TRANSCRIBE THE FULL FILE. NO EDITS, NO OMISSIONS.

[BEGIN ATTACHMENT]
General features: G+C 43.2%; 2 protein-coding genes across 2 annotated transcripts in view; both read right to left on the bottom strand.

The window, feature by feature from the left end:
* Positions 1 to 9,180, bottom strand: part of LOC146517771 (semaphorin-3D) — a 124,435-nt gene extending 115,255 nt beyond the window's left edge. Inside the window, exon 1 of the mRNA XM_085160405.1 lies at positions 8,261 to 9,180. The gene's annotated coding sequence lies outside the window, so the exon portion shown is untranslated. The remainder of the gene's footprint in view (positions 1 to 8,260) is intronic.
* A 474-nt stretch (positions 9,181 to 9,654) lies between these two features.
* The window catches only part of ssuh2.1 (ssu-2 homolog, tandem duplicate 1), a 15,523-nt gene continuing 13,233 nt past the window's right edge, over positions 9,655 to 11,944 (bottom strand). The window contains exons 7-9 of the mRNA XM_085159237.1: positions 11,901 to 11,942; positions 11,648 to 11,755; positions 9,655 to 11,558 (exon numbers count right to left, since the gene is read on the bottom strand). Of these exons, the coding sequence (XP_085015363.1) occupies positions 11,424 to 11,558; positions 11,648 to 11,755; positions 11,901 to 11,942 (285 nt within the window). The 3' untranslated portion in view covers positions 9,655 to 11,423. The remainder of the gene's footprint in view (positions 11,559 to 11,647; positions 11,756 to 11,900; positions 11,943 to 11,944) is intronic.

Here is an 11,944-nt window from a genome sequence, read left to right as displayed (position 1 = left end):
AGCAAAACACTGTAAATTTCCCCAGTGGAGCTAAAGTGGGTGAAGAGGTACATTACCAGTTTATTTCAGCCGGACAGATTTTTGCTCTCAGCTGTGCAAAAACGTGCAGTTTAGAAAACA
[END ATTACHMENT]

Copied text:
General features: G+C 43.2%; 2 protein-coding genes across 2 annotated transcripts in view; both read right to left on the bottom strand.

The window, feature by feature from the left end:
* Positions 1 to 9,180, bottom strand: part of LOC146517771 (semaphorin-3D) — a 124,435-nt gene extending 115,255 nt beyond the window's left edge. Inside the window, exon 1 of the mRNA XM_085160405.1 lies at positions 8,261 to 9,180. The gene's annotated coding sequence lies outside the window, so the exon portion shown is untranslated. The remainder of the gene's footprint in view (positions 1 to 8,260) is intronic.
* A 474-nt stretch (positions 9,181 to 9,654) lies between these two features.
* The window catches only part of ssuh2.1 (ssu-2 homolog, tandem duplicate 1), a 15,523-nt gene continuing 13,233 nt past the window's right edge, over positions 9,655 to 11,944 (bottom strand). The window contains exons 7-9 of the mRNA XM_085159237.1: positions 11,901 to 11,942; positions 11,648 to 11,755; positions 9,655 to 11,558 (exon numbers count right to left, since the gene is read on the bottom strand). Of these exons, the coding sequence (XP_085015363.1) occupies positions 11,424 to 11,558; positions 11,648 to 11,755; positions 11,901 to 11,942 (285 nt within the window). The 3' untranslated portion in view covers positions 9,655 to 11,423. The remainder of the gene's footprint in view (positions 11,559 to 11,647; positions 11,756 to 11,900; positions 11,943 to 11,944) is intronic.

Here is an 11,944-nt window from a genome sequence, read left to right as displayed (position 1 = left end):
AGCAAAACACTGTAAATTTCCCCAGTGGAGCTAAAGTGGGTGAAGAGGTACATTACCAGTTTATTTCAGCCGGACAGATTTTTGCTCTCAGCTGTGCAAAAACGTGCAGTTTAGAAAACA